Home > foreign policy, philosophy > So you’re saying we should bomb this moment right now?

So you’re saying we should bomb this moment right now?

Leave it to the good people at South Park to deliver such a poignant analogy to U.S. foreign policy.  American Militarism is essentially an exercise in the arbitrary imposition of the government’s “will” in situations it wants to take advantage of. The ruse is typically carried out in the name of a responsibility to instill democratic order and/or resolve a humanitarian crisis. It’s a clever guise, especially when these military adventures are void of any mission pertaining to the defense of the United States from any threat -foreign or domestic. Moreover, there seemingly exists a moral absolutist attitude – ignoring nuance and unintended consequence, while ratcheting up American exceptionalist sentiment in the process.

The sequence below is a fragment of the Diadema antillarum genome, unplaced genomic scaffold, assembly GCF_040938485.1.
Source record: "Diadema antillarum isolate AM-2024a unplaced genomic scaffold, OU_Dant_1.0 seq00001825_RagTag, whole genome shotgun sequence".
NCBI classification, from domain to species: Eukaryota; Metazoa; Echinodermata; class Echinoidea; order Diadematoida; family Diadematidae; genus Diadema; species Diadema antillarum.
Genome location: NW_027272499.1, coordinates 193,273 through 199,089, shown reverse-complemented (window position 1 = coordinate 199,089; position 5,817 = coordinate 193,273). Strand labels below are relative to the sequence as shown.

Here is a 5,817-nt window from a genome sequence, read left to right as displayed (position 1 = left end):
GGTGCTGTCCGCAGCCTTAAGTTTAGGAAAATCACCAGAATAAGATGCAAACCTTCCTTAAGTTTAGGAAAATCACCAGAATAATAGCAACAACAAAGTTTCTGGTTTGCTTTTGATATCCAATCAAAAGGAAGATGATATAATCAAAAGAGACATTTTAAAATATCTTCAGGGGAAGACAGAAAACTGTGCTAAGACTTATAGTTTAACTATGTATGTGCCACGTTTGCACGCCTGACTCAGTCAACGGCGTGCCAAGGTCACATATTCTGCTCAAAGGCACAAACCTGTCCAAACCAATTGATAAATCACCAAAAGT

The latest undertaking in Libya is a great example of the complexity and dangerous nature of this approach. The “humanitarian crisis” rhetoric is in no short supply here. Neither is the rhetoric that an exceptional America live up to its responsibilities as the world’s police. Were this actually true, the United States would be in countless wars in every third world region on the globe. The government would then be obliged to intervene in the face of every injustice (and already has plenty of military bases around the world). Instead, the American military industrial complex arbitrarily decides which moments we should bomb and which moments we shouldn’t – without the necessary declaration from Congress.

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